Henri Lefebvre on Space: Architecture, Urban Research, and the Production of TheoryLukasz Stanek
AuthorUniversity of Minnesota Press, 2011
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Chicago, Illinois 60610
The book Henri Lefebvre on Space is the first comprehensive account of Henri Lefebvre's theory of the production of space published in English. It confronts a broad conceptual overview of Lefebvre's theory with two largely forgotten sources of his thinking about space: his engagements into empirical research about everyday practices of dwelling in post-war France, and his exchanges with architects and planners in the course of the 1960s and 1970s. Lefebvre's theory was formulated between 1968 (The Right to the City) and 1974 (The Production of Space) in an encounter between his critical reflection on the general condition of modernity, his research about the processes of urbanization, and his project of urban spaces for the transforming society. Contextualizing Lefebvre's writings in French, Anglo-American, German, and Central European debates about architecture, city, and society of the last forty years, this book demonstrates the potential of his theory for urban research and design today.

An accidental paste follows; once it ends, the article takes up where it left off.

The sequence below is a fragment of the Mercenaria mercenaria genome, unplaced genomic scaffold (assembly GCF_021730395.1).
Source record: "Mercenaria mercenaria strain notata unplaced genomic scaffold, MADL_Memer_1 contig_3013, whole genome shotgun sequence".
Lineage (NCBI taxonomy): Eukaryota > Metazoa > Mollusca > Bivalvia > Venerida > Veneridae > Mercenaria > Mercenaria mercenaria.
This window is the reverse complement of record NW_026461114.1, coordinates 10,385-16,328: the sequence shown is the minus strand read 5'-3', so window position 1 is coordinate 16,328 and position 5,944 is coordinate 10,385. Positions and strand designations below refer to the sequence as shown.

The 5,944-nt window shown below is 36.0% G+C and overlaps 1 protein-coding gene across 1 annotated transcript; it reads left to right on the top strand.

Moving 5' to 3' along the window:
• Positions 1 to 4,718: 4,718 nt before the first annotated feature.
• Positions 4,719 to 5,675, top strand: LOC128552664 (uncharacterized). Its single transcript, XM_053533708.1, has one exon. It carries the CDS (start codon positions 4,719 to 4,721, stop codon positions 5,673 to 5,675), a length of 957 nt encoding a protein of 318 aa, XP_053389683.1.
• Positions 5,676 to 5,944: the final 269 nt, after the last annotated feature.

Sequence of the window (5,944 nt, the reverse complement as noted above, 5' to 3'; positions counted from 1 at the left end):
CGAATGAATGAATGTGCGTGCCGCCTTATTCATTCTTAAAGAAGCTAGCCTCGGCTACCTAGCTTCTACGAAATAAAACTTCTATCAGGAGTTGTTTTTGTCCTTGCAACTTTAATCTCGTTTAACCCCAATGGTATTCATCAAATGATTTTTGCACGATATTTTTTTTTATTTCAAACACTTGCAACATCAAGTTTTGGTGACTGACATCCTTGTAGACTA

Lukasz Stanek graduated in architecture and philosophy after studies in Poland and Germany. After defending his dissertation at the Delft University of Technology (Netherlands), and postdoctoral research at the Institut d'Urbanisme de Paris and the Jan van Eyck Academie, Maastricht (Netherlands), he is currently a postdoctoral researcher at the Faculty of Architecture, Swiss Federal Institute of Technology (ETH) in Zürich. In 2008 and 2009 he organized two international conferences about the theory of Henri Lefebvre, urban research, and urban design. He was the cofounder and editor of the first issue of Footprint. He has published chapters in books and in architecture journals such as Log, HUNCH, Haecceity, and Piktogram. He is the curator of the research and exhibition project South of Eastwest, which focuses on the transfer of knowledge in architecture and planning from socialist to postcolonial countries during the Cold War.
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